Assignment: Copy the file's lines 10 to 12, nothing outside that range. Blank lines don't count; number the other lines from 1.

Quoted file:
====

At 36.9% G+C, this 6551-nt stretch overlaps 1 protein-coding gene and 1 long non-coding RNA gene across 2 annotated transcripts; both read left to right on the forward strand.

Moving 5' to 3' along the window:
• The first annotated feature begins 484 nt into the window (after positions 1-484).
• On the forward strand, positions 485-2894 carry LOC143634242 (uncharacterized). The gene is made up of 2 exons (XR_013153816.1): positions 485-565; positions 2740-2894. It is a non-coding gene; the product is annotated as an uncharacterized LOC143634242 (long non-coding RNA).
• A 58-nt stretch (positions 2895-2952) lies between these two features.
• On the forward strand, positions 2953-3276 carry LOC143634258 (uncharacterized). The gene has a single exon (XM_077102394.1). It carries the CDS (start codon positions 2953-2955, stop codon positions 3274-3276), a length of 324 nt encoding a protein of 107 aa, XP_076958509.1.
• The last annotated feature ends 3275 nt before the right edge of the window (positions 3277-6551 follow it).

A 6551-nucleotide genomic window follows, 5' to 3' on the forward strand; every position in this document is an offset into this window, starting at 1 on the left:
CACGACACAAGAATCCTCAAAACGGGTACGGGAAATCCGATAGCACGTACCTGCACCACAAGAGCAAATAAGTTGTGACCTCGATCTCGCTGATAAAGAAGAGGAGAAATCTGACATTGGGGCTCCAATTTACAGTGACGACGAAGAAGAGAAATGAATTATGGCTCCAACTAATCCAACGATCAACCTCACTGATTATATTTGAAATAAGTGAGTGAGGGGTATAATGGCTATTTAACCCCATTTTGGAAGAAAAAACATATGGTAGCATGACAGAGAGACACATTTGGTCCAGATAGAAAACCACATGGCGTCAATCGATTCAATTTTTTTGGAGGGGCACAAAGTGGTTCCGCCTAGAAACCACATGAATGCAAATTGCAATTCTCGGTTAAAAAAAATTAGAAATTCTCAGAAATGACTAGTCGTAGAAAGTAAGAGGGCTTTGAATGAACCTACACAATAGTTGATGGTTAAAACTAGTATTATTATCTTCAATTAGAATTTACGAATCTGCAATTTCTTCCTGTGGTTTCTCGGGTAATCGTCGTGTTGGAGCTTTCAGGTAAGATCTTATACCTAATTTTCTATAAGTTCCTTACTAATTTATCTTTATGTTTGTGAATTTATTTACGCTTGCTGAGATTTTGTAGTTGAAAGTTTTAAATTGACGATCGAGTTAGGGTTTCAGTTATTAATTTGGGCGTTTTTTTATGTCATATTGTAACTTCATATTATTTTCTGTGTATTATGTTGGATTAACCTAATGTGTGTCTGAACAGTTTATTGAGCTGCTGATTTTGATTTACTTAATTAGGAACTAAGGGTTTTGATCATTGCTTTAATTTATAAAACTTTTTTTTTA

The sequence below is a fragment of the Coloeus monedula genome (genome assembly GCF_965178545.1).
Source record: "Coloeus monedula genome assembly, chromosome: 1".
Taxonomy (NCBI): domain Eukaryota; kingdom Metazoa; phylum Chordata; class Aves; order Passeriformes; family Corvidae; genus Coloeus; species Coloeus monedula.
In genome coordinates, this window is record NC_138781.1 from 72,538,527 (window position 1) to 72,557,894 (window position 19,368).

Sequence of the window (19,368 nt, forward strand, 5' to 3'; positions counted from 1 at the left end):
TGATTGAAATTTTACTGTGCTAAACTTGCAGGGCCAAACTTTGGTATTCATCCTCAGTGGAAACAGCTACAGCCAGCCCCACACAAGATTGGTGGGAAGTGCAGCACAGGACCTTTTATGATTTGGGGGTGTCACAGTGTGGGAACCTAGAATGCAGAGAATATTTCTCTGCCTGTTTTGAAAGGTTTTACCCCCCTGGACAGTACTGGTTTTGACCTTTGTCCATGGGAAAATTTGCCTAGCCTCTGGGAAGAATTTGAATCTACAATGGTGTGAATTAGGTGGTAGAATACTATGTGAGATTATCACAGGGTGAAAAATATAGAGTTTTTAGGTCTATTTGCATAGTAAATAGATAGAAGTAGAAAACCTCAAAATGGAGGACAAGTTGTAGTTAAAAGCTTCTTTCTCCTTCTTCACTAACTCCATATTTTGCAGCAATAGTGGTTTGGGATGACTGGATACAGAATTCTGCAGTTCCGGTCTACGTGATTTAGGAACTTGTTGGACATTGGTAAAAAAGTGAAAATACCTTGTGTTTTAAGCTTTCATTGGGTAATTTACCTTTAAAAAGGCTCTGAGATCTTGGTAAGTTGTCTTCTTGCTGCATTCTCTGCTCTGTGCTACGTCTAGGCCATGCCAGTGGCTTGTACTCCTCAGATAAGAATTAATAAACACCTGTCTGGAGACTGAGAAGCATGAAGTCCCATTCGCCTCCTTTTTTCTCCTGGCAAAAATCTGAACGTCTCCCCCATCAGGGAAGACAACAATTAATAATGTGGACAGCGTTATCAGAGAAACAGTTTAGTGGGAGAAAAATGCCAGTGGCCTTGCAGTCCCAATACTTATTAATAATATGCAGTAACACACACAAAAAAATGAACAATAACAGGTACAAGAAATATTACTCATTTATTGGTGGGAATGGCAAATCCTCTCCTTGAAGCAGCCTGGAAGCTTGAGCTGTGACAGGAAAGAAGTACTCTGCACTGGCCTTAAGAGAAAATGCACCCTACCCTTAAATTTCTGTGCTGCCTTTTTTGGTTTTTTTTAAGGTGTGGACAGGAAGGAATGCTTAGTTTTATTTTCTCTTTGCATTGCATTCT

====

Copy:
The sequence below is a fragment of the Coloeus monedula genome (genome assembly GCF_965178545.1).
Source record: "Coloeus monedula genome assembly, chromosome: 1".
Taxonomy (NCBI): domain Eukaryota; kingdom Metazoa; phylum Chordata; class Aves; order Passeriformes; family Corvidae; genus Coloeus; species Coloeus monedula.